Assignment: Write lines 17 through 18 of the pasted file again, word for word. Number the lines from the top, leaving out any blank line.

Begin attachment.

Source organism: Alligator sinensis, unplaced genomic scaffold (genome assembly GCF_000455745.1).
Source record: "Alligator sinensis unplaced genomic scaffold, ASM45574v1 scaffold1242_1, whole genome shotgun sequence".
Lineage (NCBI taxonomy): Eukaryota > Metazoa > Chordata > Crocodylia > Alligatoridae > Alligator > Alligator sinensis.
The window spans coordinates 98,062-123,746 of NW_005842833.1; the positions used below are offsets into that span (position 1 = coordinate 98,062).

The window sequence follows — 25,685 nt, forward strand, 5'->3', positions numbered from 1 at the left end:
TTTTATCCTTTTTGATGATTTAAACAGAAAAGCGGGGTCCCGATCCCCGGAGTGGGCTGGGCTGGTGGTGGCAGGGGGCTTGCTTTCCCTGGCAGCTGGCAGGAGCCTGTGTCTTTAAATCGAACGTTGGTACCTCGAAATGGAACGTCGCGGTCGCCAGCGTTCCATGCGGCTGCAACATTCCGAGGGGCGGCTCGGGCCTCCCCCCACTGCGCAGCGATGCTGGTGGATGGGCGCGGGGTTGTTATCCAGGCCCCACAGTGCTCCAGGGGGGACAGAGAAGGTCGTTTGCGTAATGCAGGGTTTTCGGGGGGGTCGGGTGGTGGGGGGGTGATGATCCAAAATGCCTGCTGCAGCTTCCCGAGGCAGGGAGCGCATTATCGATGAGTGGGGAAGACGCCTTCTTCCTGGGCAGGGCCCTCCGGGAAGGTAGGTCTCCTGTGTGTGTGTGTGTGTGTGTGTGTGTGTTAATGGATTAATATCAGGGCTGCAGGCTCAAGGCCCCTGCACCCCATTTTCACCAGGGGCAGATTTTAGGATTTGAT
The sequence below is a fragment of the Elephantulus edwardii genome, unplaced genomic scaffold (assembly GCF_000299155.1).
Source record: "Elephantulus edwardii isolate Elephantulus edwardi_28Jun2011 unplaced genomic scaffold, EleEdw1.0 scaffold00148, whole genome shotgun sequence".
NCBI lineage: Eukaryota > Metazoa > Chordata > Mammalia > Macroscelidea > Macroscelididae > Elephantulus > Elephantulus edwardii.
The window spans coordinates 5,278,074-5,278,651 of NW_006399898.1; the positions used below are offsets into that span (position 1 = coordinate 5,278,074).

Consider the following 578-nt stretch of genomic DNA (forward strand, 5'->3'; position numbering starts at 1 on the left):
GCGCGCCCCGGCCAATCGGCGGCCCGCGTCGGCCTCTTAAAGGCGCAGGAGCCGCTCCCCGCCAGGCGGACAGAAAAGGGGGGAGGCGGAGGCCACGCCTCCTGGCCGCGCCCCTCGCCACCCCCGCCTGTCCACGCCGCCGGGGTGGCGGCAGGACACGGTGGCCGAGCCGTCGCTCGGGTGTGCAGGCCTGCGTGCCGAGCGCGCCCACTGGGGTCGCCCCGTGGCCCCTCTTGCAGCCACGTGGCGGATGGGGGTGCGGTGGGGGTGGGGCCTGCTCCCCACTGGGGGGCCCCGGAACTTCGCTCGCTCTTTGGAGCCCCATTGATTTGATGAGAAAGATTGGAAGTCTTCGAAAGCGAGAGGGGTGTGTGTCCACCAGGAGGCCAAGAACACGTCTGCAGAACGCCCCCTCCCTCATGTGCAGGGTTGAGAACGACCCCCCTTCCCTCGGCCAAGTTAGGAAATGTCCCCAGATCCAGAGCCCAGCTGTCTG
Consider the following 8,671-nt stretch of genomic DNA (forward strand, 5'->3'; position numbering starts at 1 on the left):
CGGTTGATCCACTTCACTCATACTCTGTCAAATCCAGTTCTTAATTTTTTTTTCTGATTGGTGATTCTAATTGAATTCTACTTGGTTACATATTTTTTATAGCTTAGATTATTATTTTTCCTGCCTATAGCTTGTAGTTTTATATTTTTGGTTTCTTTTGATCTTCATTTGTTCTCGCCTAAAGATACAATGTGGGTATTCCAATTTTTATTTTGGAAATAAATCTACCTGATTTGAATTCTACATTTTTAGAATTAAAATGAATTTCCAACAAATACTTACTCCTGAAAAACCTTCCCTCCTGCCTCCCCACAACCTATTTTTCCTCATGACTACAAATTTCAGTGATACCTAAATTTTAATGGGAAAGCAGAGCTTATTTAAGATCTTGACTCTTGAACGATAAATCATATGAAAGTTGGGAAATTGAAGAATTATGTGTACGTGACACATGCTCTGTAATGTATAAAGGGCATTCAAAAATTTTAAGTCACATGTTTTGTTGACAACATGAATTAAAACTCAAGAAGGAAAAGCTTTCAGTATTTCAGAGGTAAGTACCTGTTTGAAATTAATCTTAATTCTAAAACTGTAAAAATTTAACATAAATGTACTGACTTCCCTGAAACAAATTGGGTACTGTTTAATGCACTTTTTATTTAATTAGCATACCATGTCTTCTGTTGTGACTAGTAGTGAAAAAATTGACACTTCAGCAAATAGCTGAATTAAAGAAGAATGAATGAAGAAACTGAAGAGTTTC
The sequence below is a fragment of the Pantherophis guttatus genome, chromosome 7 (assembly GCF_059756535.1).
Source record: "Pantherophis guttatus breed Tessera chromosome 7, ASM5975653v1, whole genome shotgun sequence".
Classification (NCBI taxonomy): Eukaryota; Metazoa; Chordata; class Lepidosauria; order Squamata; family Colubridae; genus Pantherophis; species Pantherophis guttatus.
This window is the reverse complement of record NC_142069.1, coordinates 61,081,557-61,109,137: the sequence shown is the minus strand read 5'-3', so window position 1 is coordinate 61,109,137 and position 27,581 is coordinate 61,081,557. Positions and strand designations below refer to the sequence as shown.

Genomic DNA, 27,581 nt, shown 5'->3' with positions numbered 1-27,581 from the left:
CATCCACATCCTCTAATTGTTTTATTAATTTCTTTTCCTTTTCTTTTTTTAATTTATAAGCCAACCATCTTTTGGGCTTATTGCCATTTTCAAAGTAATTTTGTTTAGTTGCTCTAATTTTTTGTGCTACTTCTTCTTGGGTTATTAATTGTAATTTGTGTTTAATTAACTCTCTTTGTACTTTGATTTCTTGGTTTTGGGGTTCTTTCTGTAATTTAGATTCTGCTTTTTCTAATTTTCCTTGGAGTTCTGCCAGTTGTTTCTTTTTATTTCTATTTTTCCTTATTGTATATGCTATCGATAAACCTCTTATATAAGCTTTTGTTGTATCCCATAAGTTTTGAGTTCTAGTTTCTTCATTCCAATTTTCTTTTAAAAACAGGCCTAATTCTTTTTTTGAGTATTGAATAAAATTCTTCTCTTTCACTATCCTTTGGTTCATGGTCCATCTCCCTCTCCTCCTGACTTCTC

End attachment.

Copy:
Classification (NCBI taxonomy): Eukaryota; Metazoa; Chordata; class Lepidosauria; order Squamata; family Colubridae; genus Pantherophis; species Pantherophis guttatus.
This window is the reverse complement of record NC_142069.1, coordinates 61,081,557-61,109,137: the sequence shown is the minus strand read 5'-3', so window position 1 is coordinate 61,109,137 and position 27,581 is coordinate 61,081,557. Positions and strand designations below refer to the sequence as shown.